Chaos In Greece, Fear On Earth, Holes In Facebook

Chaos In Greece, Fear On Earth, Holes In Facebook

  • Greece, which would just be some lazy Balkan/Island place nobody worried much about if it still had drachmas instead of Euros, erupted in terrible violence after grim new "austerity measures" were announced. People are going insane, basically -- how else do you explain throwing gasoline bombs at a bank building, with your fellow humans inside, and killing three of them? Meanwhile, the entire global financial system is either overreacting to this Greek Tragedy or preparing for a lot more "Sovereign Debt Crisis" fun from Portugal, Spain, the UK, etc. So, congratulations to everyone for "surviving" the housing collapse and the credit crisis and the Global Recession, and do please enjoy the Sovereign Debt Crisis. [Economist/Reuters]
  • If you were very tricky with the Facebook, yesterday you might have been able to manipulate your Privacy Settings to let yourself watch the live chats of your friends on Facebook. Luckily, nobody has any idea how Facebook's privacy settings work, including Facebook engineers. [TechCrunch/New York Times]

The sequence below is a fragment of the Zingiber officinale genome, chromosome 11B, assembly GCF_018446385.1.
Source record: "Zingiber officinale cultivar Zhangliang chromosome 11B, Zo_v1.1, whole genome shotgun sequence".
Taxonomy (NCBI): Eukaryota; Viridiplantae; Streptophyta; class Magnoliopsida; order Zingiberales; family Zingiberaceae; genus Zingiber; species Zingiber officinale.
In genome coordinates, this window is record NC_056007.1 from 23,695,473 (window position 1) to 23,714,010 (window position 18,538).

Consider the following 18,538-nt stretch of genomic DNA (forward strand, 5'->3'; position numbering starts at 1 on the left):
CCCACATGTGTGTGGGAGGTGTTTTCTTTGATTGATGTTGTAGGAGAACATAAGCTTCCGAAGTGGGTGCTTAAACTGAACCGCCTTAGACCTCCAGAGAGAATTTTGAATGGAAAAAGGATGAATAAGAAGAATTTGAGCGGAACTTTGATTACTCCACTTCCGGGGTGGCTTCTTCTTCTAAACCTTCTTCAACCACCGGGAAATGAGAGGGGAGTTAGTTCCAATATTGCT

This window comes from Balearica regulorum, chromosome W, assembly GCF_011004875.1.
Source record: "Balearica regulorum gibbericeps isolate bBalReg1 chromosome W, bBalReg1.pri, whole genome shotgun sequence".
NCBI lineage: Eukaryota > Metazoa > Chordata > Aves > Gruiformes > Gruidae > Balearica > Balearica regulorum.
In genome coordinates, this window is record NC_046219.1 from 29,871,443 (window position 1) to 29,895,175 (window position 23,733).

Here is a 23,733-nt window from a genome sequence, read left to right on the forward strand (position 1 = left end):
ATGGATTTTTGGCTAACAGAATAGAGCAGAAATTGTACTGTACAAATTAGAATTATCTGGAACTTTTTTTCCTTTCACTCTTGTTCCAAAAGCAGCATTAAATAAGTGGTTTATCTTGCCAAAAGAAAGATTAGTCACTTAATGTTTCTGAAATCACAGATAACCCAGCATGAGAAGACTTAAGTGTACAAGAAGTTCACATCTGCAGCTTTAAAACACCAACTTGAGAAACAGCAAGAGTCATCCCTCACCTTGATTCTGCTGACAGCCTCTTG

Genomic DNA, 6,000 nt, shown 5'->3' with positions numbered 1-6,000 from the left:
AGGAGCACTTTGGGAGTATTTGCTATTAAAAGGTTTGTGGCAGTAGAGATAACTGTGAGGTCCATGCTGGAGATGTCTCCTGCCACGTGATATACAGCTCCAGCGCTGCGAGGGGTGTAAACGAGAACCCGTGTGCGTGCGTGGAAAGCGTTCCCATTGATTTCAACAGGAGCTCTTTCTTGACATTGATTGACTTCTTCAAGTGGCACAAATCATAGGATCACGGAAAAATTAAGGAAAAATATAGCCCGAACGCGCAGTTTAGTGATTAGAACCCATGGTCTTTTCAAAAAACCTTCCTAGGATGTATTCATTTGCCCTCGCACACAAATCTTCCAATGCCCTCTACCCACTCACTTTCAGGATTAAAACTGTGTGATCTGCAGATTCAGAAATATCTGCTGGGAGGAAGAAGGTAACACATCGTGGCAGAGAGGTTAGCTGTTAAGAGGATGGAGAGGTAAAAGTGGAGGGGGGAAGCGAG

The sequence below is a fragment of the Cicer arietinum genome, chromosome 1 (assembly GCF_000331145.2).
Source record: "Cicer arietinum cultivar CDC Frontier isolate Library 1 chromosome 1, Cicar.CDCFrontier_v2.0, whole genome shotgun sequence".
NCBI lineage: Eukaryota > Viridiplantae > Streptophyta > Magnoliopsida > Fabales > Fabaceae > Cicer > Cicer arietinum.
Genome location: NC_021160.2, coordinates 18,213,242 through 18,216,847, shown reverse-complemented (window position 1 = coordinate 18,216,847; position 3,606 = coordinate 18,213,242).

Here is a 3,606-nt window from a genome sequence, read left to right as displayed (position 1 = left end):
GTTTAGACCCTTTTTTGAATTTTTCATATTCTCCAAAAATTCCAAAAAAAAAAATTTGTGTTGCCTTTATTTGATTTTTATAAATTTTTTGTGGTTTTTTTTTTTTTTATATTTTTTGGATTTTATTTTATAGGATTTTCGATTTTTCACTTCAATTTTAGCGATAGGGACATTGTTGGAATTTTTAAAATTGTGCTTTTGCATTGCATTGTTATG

• The Senate became bipartisan, hooray! In a 93-5 vote, America's most annoying deliberative body approved some shell-game amendment to the financial reform bill. Instead of a $50-billion "industry funded" stockpile for shutting down Too Big To Fail firms that are actually failing, the money will just be taken from the U.S. Treasury, but only if the Too Big To Fail firm is considered (by someone) to be solvent. And in a purely ceremonial vote, 96 senators voted to ban the use of "taxpayer funds" for bailouts, because the government can ultimately call its money whatever it wants, and also print more of it whenever it runs out. [BusinessWeek/Washington Post]

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